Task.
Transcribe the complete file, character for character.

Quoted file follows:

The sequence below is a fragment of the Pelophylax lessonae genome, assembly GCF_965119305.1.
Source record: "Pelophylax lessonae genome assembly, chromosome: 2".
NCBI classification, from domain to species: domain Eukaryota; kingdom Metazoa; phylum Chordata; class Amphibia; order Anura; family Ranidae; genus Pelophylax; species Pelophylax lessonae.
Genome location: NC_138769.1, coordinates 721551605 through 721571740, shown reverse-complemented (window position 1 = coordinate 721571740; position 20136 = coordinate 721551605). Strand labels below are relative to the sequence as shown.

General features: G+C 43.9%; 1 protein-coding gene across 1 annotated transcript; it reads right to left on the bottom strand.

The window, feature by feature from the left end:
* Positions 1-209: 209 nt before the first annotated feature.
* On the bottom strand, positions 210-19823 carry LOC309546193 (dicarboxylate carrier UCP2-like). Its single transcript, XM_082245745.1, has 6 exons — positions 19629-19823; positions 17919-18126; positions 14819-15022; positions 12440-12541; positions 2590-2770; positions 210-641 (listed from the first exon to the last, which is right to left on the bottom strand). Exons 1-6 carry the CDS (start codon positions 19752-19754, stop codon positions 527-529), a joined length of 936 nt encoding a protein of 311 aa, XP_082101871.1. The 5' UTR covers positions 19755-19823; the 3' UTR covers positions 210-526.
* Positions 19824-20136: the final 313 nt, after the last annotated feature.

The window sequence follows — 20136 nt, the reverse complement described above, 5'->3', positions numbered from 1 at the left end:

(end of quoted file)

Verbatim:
The sequence below is a fragment of the Pelophylax lessonae genome, assembly GCF_965119305.1.
Source record: "Pelophylax lessonae genome assembly, chromosome: 2".
NCBI classification, from domain to species: domain Eukaryota; kingdom Metazoa; phylum Chordata; class Amphibia; order Anura; family Ranidae; genus Pelophylax; species Pelophylax lessonae.
Genome location: NC_138769.1, coordinates 721551605 through 721571740, shown reverse-complemented (window position 1 = coordinate 721571740; position 20136 = coordinate 721551605). Strand labels below are relative to the sequence as shown.

General features: G+C 43.9%; 1 protein-coding gene across 1 annotated transcript; it reads right to left on the bottom strand.

The window, feature by feature from the left end:
* Positions 1-209: 209 nt before the first annotated feature.
* On the bottom strand, positions 210-19823 carry LOC309546193 (dicarboxylate carrier UCP2-like). Its single transcript, XM_082245745.1, has 6 exons — positions 19629-19823; positions 17919-18126; positions 14819-15022; positions 12440-12541; positions 2590-2770; positions 210-641 (listed from the first exon to the last, which is right to left on the bottom strand). Exons 1-6 carry the CDS (start codon positions 19752-19754, stop codon positions 527-529), a joined length of 936 nt encoding a protein of 311 aa, XP_082101871.1. The 5' UTR covers positions 19755-19823; the 3' UTR covers positions 210-526.
* Positions 19824-20136: the final 313 nt, after the last annotated feature.

The window sequence follows — 20136 nt, the reverse complement described above, 5'->3', positions numbered from 1 at the left end: